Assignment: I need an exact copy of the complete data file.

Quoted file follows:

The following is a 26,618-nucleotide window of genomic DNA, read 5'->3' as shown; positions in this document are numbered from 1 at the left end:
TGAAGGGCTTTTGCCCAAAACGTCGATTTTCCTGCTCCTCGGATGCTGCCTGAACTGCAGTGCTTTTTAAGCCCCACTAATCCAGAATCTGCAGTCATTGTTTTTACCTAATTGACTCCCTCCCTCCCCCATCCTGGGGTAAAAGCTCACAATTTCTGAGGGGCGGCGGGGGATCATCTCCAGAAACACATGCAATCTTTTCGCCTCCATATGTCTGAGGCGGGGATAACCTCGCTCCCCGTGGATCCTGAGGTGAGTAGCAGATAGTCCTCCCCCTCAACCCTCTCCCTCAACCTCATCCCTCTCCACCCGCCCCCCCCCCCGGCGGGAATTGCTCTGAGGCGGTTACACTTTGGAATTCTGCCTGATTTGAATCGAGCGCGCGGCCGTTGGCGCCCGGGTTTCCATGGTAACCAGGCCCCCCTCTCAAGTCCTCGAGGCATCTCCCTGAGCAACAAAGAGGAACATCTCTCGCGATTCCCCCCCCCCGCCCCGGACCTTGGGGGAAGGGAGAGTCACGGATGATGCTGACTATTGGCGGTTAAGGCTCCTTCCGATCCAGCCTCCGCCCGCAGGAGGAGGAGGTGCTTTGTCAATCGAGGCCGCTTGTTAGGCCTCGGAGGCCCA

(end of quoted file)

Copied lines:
The following is a 26,618-nucleotide window of genomic DNA, read 5'->3' as shown; positions in this document are numbered from 1 at the left end:
TGAAGGGCTTTTGCCCAAAACGTCGATTTTCCTGCTCCTCGGATGCTGCCTGAACTGCAGTGCTTTTTAAGCCCCACTAATCCAGAATCTGCAGTCATTGTTTTTACCTAATTGACTCCCTCCCTCCCCCATCCTGGGGTAAAAGCTCACAATTTCTGAGGGGCGGCGGGGGATCATCTCCAGAAACACATGCAATCTTTTCGCCTCCATATGTCTGAGGCGGGGATAACCTCGCTCCCCGTGGATCCTGAGGTGAGTAGCAGATAGTCCTCCCCCTCAACCCTCTCCCTCAACCTCATCCCTCTCCACCCGCCCCCCCCCCCGGCGGGAATTGCTCTGAGGCGGTTACACTTTGGAATTCTGCCTGATTTGAATCGAGCGCGCGGCCGTTGGCGCCCGGGTTTCCATGGTAACCAGGCCCCCCTCTCAAGTCCTCGAGGCATCTCCCTGAGCAACAAAGAGGAACATCTCTCGCGATTCCCCCCCCCCGCCCCGGACCTTGGGGGAAGGGAGAGTCACGGATGATGCTGACTATTGGCGGTTAAGGCTCCTTCCGATCCAGCCTCCGCCCGCAGGAGGAGGAGGTGCTTTGTCAATCGAGGCCGCTTGTTAGGCCTCGGAGGCCCA